Let’s start with the medical and social expert commissions (MSEC) – a state body that decides whether to give a person a disability. However, they often prioritize the protection of the state budget over the rights and interests of persons with disabilities.

In particular, some respondents pointed to MSEC’s widespread practice of underestimating the disability group, which means less social assistance. First of all, it concerns the increase in pensions and benefits paid to them. This is especially true when it comes to defining the second or third disability group. Because the first group of disabilities is established in very serious health disorders and is usually beyond doubt.

One of the methods widely used in MSEC is the proposal to establish a lower group indefinitely or a higher group, but for a certain period. In this case, it is giving a minimum period for re-examination, which, according to law, is from one to three years.

Of particular doubt are the cases when a person has lasting consequences of injuries, which today in Ukraine is not possible to operate. And abroad, operations are performed only in a few places in the world, and they are financially inaccessible to both people with disabilities and the state budget.

It is worth noting that for many the need for re-examinations, as well as communication with government officials, is difficult both physically and psychologically. From the situation where an alternative is offered: to get a lower group for life and not to undergo more examinations, or to get a higher group, but to become a regular and frequent visitor to MSEC, many people choose a less burdensome option. Agreeing thus to a smaller amount of social assistance. This practice, in our opinion, is ethically questionable and contradicts the recommendations of international bodies.

How to fix the situation?

In our view, a balance could be struck between protecting the state budget and protecting the rights and interests of people with disabilities if MSEC paid more attention to the social aspects of disability. Unfortunately, MSEC now prefers medical research and diagnosis. And social factors are taken into account to a minimum. This means that there may be situations where people with more or less the same medical characteristics could receive a different disability group, taking into account their individual social situation.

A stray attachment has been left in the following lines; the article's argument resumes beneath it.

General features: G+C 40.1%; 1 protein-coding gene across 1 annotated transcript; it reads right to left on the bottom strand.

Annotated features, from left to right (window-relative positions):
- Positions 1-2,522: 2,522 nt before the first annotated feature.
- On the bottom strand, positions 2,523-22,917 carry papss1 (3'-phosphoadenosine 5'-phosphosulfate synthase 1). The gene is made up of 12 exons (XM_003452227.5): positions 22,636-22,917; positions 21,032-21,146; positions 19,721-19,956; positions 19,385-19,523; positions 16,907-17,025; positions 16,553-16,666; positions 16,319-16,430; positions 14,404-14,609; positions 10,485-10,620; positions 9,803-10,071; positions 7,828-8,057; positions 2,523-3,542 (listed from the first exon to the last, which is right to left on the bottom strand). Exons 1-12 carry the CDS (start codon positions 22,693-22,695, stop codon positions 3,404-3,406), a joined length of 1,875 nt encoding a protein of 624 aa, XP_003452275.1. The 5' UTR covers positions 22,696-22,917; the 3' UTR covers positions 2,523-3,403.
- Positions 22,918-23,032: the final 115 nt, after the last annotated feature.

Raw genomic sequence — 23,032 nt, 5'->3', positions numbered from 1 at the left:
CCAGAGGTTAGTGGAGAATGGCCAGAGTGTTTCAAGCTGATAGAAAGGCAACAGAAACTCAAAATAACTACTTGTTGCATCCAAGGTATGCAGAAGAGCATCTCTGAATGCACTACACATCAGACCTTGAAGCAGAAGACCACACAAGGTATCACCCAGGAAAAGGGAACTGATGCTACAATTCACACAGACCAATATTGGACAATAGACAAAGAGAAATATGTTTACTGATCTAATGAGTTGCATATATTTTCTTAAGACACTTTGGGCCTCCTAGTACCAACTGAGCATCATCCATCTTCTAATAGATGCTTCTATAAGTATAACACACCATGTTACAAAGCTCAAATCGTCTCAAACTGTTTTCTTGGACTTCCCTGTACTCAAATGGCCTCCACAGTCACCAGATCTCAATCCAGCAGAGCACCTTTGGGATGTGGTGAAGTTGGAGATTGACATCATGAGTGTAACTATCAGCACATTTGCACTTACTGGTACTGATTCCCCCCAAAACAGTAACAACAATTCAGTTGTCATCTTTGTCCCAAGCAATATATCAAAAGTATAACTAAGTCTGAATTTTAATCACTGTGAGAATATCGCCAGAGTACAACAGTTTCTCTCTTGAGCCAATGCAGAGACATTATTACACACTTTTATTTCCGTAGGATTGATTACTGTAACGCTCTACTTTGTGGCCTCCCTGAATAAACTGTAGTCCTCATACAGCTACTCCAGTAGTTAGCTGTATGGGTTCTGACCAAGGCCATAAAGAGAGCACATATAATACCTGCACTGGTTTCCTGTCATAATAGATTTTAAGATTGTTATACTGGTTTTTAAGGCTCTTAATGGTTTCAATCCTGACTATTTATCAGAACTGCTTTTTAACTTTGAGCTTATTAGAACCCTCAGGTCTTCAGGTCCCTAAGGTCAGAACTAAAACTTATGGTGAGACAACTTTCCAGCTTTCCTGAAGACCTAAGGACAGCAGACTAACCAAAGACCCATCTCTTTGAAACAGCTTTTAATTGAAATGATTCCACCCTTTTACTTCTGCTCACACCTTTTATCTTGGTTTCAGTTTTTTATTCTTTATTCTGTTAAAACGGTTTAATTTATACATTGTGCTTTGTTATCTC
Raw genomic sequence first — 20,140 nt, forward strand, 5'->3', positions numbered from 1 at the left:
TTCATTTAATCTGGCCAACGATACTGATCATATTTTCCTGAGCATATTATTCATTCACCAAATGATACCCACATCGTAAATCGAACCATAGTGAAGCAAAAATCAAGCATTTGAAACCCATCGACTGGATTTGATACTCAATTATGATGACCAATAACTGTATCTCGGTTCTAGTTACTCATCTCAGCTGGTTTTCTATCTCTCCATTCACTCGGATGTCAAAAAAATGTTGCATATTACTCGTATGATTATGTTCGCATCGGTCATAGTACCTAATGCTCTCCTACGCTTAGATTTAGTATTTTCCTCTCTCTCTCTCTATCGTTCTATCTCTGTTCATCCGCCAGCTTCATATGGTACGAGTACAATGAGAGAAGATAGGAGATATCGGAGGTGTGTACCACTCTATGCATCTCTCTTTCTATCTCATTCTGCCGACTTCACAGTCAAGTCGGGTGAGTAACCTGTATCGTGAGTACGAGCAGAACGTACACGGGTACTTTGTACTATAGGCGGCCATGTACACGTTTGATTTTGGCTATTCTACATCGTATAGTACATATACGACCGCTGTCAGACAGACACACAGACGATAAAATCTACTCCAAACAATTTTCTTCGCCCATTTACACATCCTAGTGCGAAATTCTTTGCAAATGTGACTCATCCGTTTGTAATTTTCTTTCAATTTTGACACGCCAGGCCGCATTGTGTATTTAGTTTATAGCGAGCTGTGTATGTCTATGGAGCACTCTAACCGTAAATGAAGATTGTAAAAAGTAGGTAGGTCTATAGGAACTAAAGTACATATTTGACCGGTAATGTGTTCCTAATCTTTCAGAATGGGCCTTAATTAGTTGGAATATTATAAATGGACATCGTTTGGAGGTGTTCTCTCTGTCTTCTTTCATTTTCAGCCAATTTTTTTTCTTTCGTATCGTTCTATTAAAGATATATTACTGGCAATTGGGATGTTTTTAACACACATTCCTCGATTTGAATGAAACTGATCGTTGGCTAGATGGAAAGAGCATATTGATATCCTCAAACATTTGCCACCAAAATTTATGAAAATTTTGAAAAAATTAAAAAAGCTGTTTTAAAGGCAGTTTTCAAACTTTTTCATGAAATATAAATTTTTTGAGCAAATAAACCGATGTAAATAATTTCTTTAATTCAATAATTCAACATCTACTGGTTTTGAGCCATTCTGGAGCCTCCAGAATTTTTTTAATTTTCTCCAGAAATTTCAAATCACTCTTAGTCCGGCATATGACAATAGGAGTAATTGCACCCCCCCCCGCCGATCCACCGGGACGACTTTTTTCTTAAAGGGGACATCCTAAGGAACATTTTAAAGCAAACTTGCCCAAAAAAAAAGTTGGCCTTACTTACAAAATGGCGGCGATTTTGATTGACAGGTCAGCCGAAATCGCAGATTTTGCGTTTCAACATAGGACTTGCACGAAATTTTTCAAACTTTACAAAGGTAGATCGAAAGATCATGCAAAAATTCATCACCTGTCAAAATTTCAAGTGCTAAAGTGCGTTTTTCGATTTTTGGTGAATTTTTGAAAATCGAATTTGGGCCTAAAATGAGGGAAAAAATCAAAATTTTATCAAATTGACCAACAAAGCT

Medical and social expert commissions of regional and district levels are recommended to:

  • ending the practice of underestimating the disability group;
  • a more thorough study of the social situation of persons with disabilities and a fuller inclusion of the social component of disability in individual rehabilitation programs for persons with disabilities;
  • a more thorough study of the psychological state of persons with disabilities, if necessary, the mandatory inclusion of this aspect in individual rehabilitation programs;
  • conducting educational activities for specialists in social adaptation, psychological assistance, physical rehabilitation of persons with disabilities in order to more fully include these aspects in individual rehabilitation programs.

Lenur Kerymov, Natalia Alyabieva, Helsinki Foundation for Human Rights, Warsaw, Poland